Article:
Goldman Sachs CEO David Solomon is ditching the dancefloor for the trading floor after formally stepping away from his DJing endeavors.
When he wasn’t running Goldman Sachs, one of the world’s largest investment banking enterprises, he was concurrently pursuing a career as a DJ and music producer under his D-Sol moniker. But after a litany of negative stories in the media, it seems mounting pressure from the company’s board has led him to silence the beats to amplify the balance sheets.
According to the Financial Times, Solomon abandoned DJing due in part to criticism of a number of his performances, the optics of which stirred controversy and became inextricably linked to the firm’s financial pitfalls. His high-profile booking at Tomorrowland in 2019 drew the ire of Goldman’s board, who reportedly conflated the EDM festival with drug culture, per FT.
“Music was not a distraction from David’s work,” said Tony Fratto, a Goldman Sachs spokesperson. “The media attention became a distraction.”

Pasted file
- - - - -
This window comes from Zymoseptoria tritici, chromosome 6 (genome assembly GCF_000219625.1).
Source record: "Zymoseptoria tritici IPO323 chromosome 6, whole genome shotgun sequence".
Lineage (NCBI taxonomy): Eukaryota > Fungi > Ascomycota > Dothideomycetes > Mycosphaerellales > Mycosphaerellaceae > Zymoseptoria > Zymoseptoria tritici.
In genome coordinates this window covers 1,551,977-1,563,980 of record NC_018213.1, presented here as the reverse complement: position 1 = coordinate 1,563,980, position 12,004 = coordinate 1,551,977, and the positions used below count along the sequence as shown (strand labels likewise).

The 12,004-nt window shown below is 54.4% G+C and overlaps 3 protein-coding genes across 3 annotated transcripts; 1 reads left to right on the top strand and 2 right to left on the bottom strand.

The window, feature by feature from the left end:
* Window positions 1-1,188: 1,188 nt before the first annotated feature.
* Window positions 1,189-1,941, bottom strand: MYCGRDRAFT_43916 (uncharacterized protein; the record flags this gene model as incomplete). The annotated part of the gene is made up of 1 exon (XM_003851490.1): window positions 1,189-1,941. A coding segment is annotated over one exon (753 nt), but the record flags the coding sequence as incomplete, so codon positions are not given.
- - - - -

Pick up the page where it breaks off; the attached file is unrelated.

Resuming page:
Solomon, who in 2022 banked $25 million as Goldman’s chief executive, wasn’t in the electronic music business to make money. He donates all of his music-related income to various charitable initiatives through Payback Records, a label he launched in partnership with Atlantic Records to raise awareness of America’s opioid epidemic.
While Solomon is pressing pause on his DJing career, it’s not yet clear if he has plans to continue producing and releasing original music. He has a handful of significant releases under his belt, including collaborations with prolific OneRepublic frontman Ryan Tedder and chart-topping singer-songwriter Aloe Blacc.
D-Sol’s last performance was in July 2022, when he appeared at Chicago’s iconic Lollapalooza festival on a bill that included dance music superstars Kaskade, Rezz, ZHU and Black Coffee.